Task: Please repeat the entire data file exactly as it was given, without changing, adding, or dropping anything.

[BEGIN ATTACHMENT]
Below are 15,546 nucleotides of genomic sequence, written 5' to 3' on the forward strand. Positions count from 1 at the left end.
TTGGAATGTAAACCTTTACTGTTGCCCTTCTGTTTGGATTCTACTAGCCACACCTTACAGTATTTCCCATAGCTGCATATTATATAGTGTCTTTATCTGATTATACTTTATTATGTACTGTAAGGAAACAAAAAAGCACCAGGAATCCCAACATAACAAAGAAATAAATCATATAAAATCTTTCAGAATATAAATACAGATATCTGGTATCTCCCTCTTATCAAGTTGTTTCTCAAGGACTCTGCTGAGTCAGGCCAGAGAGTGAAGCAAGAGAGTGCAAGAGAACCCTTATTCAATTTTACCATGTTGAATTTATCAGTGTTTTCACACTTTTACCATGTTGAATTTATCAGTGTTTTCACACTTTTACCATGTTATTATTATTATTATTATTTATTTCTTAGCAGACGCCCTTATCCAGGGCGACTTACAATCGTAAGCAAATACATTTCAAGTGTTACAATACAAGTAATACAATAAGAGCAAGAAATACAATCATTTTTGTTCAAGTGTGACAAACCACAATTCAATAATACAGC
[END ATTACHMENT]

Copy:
Below are 15,546 nucleotides of genomic sequence, written 5' to 3' on the forward strand. Positions count from 1 at the left end.
TTGGAATGTAAACCTTTACTGTTGCCCTTCTGTTTGGATTCTACTAGCCACACCTTACAGTATTTCCCATAGCTGCATATTATATAGTGTCTTTATCTGATTATACTTTATTATGTACTGTAAGGAAACAAAAAAGCACCAGGAATCCCAACATAACAAAGAAATAAATCATATAAAATCTTTCAGAATATAAATACAGATATCTGGTATCTCCCTCTTATCAAGTTGTTTCTCAAGGACTCTGCTGAGTCAGGCCAGAGAGTGAAGCAAGAGAGTGCAAGAGAACCCTTATTCAATTTTACCATGTTGAATTTATCAGTGTTTTCACACTTTTACCATGTTGAATTTATCAGTGTTTTCACACTTTTACCATGTTATTATTATTATTATTATTTATTTCTTAGCAGACGCCCTTATCCAGGGCGACTTACAATCGTAAGCAAATACATTTCAAGTGTTACAATACAAGTAATACAATAAGAGCAAGAAATACAATCATTTTTGTTCAAGTGTGACAAACCACAATTCAATAATACAGC